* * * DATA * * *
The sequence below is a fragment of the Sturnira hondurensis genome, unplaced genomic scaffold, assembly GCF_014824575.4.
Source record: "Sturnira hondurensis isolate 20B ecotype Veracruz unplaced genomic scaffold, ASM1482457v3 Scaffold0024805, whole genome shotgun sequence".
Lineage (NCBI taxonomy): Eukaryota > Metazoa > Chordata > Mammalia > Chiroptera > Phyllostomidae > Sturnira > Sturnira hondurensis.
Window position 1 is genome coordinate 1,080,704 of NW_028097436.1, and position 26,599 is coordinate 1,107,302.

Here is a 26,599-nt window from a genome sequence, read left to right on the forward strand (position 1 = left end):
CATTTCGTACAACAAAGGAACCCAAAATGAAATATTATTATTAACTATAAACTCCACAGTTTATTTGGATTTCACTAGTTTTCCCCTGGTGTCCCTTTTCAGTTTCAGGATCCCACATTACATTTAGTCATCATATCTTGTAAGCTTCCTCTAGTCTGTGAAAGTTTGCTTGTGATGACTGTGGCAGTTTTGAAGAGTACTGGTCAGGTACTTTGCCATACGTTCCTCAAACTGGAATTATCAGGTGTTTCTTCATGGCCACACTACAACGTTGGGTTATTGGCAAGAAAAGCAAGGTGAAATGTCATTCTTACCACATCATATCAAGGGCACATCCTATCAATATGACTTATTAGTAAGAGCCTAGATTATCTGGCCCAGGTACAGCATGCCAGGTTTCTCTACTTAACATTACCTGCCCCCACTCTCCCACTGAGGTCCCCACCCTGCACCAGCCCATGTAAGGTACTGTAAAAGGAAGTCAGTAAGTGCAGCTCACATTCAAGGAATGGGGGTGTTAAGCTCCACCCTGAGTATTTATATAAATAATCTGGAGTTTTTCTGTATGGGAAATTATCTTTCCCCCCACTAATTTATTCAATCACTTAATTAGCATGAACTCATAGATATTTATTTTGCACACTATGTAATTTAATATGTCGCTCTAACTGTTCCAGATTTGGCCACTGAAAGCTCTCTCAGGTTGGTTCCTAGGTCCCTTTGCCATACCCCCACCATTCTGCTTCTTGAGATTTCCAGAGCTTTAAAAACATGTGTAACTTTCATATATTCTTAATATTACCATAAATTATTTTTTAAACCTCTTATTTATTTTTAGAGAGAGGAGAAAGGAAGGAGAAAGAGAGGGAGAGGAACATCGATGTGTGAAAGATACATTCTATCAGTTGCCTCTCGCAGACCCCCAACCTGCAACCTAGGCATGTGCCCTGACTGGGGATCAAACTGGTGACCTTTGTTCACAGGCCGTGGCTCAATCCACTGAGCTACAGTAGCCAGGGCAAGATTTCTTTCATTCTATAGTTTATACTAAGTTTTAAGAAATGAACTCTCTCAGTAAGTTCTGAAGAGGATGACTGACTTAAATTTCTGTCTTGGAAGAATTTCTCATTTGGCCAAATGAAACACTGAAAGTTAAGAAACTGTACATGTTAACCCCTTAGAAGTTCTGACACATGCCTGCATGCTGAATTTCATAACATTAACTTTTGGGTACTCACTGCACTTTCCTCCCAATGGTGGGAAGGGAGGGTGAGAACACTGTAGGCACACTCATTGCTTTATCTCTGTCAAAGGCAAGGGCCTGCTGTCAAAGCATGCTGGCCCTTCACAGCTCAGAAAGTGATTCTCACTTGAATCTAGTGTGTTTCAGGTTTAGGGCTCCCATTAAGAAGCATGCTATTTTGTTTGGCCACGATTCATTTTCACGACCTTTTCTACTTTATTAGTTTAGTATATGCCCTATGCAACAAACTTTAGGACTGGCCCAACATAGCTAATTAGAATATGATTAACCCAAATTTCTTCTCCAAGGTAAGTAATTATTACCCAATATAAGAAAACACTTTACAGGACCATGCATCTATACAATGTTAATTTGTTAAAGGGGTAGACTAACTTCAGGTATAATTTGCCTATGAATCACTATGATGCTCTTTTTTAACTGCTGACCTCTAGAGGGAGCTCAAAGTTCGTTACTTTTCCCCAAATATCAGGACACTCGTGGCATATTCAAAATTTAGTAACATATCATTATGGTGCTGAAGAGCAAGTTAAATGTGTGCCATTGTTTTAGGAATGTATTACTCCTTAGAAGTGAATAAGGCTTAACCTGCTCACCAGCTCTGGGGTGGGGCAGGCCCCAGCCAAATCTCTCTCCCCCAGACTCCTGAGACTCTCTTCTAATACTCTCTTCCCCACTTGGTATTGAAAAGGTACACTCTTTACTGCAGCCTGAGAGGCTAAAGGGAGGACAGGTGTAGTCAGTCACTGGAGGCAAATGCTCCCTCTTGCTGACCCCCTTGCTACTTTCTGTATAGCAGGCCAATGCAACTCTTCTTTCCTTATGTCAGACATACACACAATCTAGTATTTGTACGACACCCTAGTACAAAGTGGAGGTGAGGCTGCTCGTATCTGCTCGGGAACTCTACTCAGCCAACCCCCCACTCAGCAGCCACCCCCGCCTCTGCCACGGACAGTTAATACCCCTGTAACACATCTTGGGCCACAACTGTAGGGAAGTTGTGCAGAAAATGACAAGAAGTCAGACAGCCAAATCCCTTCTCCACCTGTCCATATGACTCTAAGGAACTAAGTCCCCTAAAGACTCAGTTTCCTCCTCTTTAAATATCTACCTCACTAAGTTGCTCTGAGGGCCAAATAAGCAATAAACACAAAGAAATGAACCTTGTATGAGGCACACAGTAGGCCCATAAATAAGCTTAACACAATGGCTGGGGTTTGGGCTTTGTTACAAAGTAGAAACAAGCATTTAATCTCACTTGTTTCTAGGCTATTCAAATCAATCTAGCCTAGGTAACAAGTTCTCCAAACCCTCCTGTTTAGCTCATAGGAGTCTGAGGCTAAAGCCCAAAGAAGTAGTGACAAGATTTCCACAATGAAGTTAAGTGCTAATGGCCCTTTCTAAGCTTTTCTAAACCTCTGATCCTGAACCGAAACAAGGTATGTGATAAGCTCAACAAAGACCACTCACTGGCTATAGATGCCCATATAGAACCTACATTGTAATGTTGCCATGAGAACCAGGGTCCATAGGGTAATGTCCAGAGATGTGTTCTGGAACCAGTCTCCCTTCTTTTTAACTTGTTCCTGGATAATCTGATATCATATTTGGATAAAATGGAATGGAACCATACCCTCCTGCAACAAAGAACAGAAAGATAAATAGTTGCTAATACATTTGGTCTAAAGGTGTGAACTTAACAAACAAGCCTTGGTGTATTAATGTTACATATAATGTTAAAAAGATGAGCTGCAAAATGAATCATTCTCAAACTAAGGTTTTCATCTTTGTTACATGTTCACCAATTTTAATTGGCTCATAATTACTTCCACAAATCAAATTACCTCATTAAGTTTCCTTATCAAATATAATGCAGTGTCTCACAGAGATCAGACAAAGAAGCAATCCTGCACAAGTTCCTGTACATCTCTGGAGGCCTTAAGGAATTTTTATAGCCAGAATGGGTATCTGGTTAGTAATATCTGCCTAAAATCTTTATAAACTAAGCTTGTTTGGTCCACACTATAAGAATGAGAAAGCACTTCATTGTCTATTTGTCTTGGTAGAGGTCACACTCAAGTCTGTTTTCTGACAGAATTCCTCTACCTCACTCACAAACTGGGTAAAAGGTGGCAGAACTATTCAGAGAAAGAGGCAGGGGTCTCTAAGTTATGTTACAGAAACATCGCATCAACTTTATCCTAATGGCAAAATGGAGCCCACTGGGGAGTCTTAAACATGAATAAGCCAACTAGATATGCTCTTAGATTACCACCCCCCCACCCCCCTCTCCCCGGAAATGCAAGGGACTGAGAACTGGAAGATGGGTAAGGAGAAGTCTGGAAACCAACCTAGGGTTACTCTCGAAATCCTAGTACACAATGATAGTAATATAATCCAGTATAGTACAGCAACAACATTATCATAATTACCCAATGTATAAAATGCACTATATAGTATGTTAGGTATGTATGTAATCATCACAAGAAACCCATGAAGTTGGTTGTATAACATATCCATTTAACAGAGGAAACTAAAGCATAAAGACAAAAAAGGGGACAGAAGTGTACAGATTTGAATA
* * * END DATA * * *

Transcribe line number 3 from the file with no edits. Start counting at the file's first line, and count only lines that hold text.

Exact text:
Lineage (NCBI taxonomy): Eukaryota > Metazoa > Chordata > Mammalia > Chiroptera > Phyllostomidae > Sturnira > Sturnira hondurensis.